Meanwhile, as we wait for that ever-elusive consensus to kick in regarding school finance, the House took care of some other business yesterday. Item One was approval of the telecom bill. But don't celebrate just yet if you've got stock in SBC or Verizon.
Big phone companies won passage of major legislation Sunday that would let them set their own residential rates and ease their move into the television business.
The House passed Senate Bill 21 by a wide margin and with only modest changes from the version that the Senate approved. Normally, that would send the legislation to a conference committee for quick negotiation and on to the governor's desk for signing.
But Lt. Gov. David Dewhurst has said he is reluctant to finish any legislation until there's agreement on school finance, the issue for which the special session was called.
And prospects for such an agreement are dwindling, with only three days until the session ends. That puts the fate of Senate Bill 21 in limbo.
Rep. Harold Dutton, D-Houston, on Sunday called the proposals "a special interest handout."
"The cry of SBC is, we can't make it without special rules," Dutton said. "We're telling other businesses: Don't mess with the bully in the backyard. Take on a poor little conglomerate like SBC, and you take on the Legislature as well."
Dutton was one of six to vote no on the legislation, which received 135 votes on final reading.
[Bill sponsor Rep. Phil] King and other backers of the legislation say that it's time for Texas to update its laws to match the rapid changes in the telecom industry and that the changes will benefit consumers.
"I think five years from now, we will see this accomplish its goals" of boosting competition and lowering prices, King said.
The outcome of the Texas legislation is being closely watched by lawmakers in other states, such as New Jersey and California, who are also considering changes to their public utilities laws.
The House version of the eminent domain bill was amended to stop the city of Freeport from seizing waterfront land from a family-owned shrimping company to make way for a private marina project.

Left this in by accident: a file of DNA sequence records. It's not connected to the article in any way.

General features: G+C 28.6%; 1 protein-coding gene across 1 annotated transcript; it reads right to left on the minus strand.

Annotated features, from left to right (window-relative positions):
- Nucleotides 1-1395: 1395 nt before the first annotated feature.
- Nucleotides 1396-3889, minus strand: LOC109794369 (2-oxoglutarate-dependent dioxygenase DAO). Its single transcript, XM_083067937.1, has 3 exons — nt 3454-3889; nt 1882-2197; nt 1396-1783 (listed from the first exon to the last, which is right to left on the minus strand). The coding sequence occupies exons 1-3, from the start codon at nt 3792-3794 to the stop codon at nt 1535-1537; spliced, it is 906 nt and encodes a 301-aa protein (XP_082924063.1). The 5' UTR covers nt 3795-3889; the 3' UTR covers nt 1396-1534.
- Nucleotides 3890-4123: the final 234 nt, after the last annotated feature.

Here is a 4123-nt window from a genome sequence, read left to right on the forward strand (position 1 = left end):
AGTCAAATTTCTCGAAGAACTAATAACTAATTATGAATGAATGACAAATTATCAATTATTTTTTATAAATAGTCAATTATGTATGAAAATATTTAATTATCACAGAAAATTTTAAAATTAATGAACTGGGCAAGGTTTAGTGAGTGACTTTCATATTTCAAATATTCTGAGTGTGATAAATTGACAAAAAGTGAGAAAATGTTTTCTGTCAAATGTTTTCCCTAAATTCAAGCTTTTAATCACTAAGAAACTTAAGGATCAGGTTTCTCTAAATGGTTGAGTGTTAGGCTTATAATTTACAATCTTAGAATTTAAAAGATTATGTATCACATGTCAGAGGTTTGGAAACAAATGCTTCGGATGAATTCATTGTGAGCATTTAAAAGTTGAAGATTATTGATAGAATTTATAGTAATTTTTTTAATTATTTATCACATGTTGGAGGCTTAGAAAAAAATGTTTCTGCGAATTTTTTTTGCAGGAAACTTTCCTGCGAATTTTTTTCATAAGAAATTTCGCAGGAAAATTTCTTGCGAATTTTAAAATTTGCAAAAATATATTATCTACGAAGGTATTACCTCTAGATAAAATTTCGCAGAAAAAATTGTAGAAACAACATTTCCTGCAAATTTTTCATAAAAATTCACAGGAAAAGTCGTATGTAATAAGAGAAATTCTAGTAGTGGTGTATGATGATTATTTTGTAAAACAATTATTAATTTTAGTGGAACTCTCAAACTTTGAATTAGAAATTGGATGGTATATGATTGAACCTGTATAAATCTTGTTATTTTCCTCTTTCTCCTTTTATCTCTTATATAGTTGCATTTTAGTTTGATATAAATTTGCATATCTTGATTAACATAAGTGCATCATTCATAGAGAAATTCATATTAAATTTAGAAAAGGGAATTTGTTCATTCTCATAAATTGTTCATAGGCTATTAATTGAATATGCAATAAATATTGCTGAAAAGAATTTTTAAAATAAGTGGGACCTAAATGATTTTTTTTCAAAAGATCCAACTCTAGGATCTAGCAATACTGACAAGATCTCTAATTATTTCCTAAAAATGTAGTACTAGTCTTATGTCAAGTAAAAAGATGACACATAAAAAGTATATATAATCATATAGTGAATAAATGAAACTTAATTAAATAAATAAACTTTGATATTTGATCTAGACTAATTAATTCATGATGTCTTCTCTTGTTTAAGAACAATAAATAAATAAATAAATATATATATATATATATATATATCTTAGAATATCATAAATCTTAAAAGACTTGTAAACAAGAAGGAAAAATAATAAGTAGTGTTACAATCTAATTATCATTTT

Buried deep within the story is something that sounds like a real curb on the Trans Texas Corridor.
The House bill also requires local approval from county commissioners courts for state use of eminent domain to seize land for gas stations, convenience stores, hotels and other commercial enterprises in the median of the Trans-Texas Corridor, Gov. Rick Perry's ambitious toll road project.
There's some more info here, but I'm not sure that it clears things up.
Eminent domain still would be allowed for roads, airports, water projects, pipelines and utility easements. Property can still be seized to build the Trans Texas Corridor, the governor's top transportation priority, which plans to build toll roads, railroads and pipelines across the state.
But the bill restricts the Texas Department of Transportation's use of eminent domain.
The department could condemn farms and other property to build a corridor and allow for gas stations and convenience stores to be located in a corridor's median – though not within 10 miles of an interchange with an interstate highway.
But the bill would rescind the authority the Legislature gave the department in 2003 to use eminent domain to provide "ancillary facilities" to a toll road – such as hotels, restaurants or other commercial operations.
Anyway, as with the telecom bill, this one still has to go through the joint committee process, and as such may wind up being killed by deadline pressures. If not, expect to see it on your ballot this November.Posted by Charles Kuffner on July 18, 2005 to That's our Lege | TrackBack